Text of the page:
1) Revolutionary rehabilitation technologies: anti-gravity treadmill, exoskeletons
After breaking a bone, injuring a knee or rupturing a ligament, it takes much time and a long rehabilitation process to be able to do sports again. The AlterG Anti-Gravity Treadmill allows patients to work out without bearing their full body weight. The machine can take over between 20-100 percent of the original weight enabling to move muscles and bones without overstraining them. The treadmill could do wonders not only in sports rehabilitation but also in neurological, orthopedic, senior rehabilitation or with weight loss. Another product of the company, the Bionic Leg provides patient-initiated motor assistance during sit-to-stand exercises, overground walking, and stair climbing. It strengthens weak muscles, increases balance, and helps patients to learn faster how to walk again!
Going one step further, complex robotic structures called exoskeletons could also support rehabilitation in the future. They could help the recovery of stroke or spinal cord injury patients, and already let paralyzed people walk again. For example, a gait-training exoskeleton suit helped Matt Ficarra, paralyzed from the chest down, walk down the aisle on his wedding day! How amazing is that?
2) HawkGrips, dynamometers and exercising machines
Sometimes the worst stories have the most hopeful endings. In 1997, Frank Osborne broke his neck, back, wrist, arm and both shoulders in a terrible ski accident. As a result, he struggled with debilitating pain for more than a decade. Thirty surgeries, extensive physical therapy, and alternative treatments offered little help. Until he met Instrument Assisted Soft Tissue Mobilization (IASTM) treatments, where a hard-edged instrument made of metal, plastic or ceramic is used to add shearing stress to soft tissue to enhance the body’s healing response. The method was so effective that he promised to make the best instruments for the technology. That’s how HawkGrips was born.
The Baltimore-based international company, BTE, offers complex rehabilitation systems in over 35 countries. It has various rehabilitation equipment, such as the Primus RS dynamometer or the Eccentron, resistance trainer. The former evaluates patients’ movements – how firm their grip is, whether they can lift a box – so the physician can assign the appropriate rehabilitation exercises for them. In case of the Eccentron, the exercising machine is an essential part of both rehabilitation and performance enhancement. It targets purely eccentric exercise for both assessment and then sets up an appropriate training program.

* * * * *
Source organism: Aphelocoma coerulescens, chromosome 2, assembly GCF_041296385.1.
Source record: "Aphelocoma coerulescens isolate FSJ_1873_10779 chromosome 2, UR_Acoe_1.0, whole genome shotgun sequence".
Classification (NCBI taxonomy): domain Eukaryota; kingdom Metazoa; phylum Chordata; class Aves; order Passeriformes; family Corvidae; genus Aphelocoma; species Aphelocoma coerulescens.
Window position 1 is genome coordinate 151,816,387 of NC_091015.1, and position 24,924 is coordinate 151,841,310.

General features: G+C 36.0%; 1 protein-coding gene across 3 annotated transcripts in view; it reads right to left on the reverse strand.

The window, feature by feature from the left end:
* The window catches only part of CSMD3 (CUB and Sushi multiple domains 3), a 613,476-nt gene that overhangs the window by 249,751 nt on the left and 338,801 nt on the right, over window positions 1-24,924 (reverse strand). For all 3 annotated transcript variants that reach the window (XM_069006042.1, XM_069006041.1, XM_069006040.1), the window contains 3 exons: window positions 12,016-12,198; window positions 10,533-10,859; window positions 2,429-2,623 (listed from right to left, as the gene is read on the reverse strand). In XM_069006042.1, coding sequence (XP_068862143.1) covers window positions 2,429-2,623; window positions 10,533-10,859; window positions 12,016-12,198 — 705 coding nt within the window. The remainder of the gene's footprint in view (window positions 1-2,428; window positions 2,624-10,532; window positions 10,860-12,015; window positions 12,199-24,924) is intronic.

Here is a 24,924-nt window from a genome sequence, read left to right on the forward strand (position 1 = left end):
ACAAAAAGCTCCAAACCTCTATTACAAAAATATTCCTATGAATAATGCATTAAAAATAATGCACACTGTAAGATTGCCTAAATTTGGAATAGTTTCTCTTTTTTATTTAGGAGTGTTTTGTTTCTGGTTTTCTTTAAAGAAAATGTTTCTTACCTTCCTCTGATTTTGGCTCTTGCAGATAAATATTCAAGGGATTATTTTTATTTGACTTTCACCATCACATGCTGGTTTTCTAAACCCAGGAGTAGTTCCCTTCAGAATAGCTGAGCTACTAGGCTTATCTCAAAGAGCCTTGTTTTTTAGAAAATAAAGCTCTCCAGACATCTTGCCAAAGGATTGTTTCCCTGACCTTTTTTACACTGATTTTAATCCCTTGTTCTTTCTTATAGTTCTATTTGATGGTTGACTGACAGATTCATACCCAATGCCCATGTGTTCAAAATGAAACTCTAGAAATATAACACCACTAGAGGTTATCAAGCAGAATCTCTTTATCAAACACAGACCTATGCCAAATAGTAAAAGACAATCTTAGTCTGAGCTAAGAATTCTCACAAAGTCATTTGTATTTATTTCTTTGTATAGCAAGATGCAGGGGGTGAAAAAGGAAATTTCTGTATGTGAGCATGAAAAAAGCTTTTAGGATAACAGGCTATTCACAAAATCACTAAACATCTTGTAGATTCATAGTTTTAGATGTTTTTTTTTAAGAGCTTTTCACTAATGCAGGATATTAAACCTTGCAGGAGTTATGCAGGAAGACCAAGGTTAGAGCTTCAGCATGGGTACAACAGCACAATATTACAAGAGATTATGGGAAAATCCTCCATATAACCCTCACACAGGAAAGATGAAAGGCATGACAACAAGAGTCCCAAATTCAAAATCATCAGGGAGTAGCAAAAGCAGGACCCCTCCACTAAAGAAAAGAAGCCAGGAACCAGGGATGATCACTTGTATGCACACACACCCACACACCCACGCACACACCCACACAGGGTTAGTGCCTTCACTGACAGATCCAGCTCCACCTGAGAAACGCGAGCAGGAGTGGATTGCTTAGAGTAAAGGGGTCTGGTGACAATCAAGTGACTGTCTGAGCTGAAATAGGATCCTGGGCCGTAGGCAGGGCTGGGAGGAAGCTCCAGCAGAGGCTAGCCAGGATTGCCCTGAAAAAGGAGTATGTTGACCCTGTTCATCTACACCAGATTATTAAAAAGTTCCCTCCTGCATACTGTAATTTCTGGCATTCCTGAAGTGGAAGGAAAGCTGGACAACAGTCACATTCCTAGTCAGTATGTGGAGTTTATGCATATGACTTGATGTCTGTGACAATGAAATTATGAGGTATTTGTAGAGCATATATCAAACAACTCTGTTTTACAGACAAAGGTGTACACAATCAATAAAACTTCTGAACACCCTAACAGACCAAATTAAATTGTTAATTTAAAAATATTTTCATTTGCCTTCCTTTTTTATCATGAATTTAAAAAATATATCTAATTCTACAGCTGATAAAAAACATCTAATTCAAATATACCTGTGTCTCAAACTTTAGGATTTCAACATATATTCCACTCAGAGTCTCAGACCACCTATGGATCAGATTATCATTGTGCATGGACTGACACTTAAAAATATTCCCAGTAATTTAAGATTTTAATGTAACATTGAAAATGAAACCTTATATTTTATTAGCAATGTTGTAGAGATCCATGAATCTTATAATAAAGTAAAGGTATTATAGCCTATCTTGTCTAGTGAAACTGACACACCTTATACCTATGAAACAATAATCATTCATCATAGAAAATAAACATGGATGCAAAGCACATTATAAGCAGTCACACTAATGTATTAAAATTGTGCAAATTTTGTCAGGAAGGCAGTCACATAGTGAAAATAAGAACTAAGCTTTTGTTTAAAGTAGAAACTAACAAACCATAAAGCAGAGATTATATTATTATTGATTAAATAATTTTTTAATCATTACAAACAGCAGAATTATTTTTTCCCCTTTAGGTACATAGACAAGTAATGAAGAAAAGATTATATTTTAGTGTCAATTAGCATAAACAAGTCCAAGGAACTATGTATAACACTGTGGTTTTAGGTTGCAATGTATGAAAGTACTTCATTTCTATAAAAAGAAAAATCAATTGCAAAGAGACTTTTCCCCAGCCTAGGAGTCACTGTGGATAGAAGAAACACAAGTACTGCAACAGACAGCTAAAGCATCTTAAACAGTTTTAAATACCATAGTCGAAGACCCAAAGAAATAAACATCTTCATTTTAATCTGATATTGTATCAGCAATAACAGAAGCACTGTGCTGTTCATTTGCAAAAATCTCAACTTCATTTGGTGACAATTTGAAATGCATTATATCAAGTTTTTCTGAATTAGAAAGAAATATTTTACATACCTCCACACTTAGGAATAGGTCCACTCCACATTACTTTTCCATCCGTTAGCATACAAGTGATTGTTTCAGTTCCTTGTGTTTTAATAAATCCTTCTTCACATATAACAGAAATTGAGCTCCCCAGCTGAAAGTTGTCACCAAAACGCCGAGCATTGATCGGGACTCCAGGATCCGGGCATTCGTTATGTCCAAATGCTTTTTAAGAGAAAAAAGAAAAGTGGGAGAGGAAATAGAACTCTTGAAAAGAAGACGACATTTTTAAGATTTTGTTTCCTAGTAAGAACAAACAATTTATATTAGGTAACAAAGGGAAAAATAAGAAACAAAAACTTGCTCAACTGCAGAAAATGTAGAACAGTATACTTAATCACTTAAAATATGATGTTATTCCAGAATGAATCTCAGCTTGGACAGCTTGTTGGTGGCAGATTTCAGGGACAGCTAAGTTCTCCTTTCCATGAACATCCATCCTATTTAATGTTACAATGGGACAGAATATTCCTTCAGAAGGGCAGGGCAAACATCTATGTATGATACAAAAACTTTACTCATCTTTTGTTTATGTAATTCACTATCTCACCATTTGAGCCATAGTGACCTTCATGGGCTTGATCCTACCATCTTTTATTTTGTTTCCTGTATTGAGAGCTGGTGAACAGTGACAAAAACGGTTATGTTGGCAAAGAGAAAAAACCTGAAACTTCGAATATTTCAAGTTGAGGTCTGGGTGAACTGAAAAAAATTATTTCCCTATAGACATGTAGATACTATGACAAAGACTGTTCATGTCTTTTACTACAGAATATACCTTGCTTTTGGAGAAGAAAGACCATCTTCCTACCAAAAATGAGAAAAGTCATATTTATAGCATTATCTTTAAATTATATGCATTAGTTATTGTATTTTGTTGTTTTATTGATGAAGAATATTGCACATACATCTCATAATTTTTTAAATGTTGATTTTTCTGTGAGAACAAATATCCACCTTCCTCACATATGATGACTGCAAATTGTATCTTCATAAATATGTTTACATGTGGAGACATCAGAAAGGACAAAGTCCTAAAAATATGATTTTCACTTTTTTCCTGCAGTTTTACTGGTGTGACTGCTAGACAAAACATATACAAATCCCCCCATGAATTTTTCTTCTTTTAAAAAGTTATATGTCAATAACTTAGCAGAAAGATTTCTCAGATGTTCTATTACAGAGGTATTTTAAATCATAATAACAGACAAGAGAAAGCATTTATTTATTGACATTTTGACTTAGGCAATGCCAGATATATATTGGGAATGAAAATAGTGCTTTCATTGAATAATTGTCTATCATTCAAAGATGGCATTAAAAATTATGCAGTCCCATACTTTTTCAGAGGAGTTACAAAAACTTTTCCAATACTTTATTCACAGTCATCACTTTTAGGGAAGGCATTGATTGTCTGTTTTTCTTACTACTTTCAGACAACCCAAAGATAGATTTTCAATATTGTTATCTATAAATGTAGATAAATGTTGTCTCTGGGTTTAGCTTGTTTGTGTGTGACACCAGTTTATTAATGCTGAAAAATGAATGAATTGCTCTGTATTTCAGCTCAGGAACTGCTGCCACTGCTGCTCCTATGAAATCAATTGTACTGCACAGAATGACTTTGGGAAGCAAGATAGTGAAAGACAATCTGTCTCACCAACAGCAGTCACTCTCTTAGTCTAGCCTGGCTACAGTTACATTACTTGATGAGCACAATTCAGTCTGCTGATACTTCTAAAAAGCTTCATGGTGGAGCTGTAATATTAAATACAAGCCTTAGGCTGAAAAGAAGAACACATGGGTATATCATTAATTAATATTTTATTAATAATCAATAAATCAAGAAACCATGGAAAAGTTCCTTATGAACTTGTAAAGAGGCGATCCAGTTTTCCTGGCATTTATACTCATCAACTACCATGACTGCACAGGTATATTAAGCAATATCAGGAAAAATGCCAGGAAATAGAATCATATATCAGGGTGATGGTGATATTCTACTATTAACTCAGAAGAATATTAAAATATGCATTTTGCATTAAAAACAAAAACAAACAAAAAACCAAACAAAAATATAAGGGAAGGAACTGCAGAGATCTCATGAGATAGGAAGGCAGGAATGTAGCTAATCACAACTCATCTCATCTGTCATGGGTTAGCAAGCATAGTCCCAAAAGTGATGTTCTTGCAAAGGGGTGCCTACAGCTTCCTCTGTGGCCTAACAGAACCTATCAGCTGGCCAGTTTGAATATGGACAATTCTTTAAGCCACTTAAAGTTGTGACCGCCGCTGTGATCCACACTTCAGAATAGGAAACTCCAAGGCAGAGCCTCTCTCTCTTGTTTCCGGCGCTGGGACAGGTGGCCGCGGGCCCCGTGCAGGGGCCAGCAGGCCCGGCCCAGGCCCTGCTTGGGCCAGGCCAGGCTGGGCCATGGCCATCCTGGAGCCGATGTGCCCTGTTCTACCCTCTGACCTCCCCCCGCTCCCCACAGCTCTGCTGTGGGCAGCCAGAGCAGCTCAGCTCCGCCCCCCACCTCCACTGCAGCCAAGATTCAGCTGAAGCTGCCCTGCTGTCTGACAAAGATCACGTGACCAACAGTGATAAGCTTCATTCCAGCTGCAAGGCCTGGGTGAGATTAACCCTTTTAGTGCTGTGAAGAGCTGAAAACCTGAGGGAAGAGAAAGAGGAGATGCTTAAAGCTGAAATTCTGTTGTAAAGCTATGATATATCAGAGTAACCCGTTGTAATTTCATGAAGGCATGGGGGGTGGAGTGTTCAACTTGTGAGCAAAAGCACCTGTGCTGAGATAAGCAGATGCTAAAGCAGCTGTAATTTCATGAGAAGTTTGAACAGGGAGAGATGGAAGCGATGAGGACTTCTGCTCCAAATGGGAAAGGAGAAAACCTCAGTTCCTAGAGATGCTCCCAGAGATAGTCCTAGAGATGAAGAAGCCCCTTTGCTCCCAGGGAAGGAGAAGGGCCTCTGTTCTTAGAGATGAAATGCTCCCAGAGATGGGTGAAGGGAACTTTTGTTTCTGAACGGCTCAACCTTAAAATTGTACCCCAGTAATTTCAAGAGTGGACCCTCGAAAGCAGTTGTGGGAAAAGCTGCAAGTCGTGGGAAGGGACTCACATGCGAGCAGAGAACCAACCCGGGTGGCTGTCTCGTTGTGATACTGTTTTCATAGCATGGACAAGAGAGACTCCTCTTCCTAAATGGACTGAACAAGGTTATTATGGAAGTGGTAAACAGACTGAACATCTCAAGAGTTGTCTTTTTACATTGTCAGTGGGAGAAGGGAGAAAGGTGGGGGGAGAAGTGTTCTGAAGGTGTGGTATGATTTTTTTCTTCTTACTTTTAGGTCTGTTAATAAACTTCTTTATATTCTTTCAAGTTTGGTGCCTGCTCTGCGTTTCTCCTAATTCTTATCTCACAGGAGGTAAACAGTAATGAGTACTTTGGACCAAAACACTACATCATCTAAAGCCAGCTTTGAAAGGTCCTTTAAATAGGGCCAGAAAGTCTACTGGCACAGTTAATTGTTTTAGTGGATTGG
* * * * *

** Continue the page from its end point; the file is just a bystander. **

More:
3) AR/VR in sports medicine
Although virtual reality and augmented reality are already used in several medical specialties, their application in sports medicine is limited, explained Osman Hassan Ahmed. However, given the unique demands of this discipline, he believes that blending existing evidence-based rehabilitation strategies with cutting-edge VR technologies which could replicate the players in their own stadium, the noise of the fans would be a valuable adjunct.
Fortunately, there are already some positive examples leading the way to the full-blown utilization of VR in sports medicine. Israeli start-up VRPhysio harnesses the power of gaming technology to help treat neck, spinal and other injuries through VR and rehabilitating games. It has created a platform that makes physiotherapy exercises easily accessible and enjoyable to patients, while also being easily monitored and analyzed by doctors and physiotherapists.
In the future, the appearance of VR/AR will be more frequent in sports medicine. Some visualize an augmented reality app which helps physicians check the collisions of players in real time sitting on the bench next to a trainer, assess the impact and make the decision whether or not a player should be taken off the field. It’s a wonderful idea, and just as AR could assist surgeons before complex operations or med students in their practice, this app might be used both for training or in real sports events. Here, another way to disrupt medicine and another idea for start-uppers. The future indeed seems to be exciting!
Just as every other specialty, sports medicine will change a lot due to AR/VR, trackers, wearables or exoskeletons. The challenge is to learn how to use those technologies to make sports medicine physicians better at their job without losing the human touch. Patients need interaction while they can enjoy the benefits of using digital health.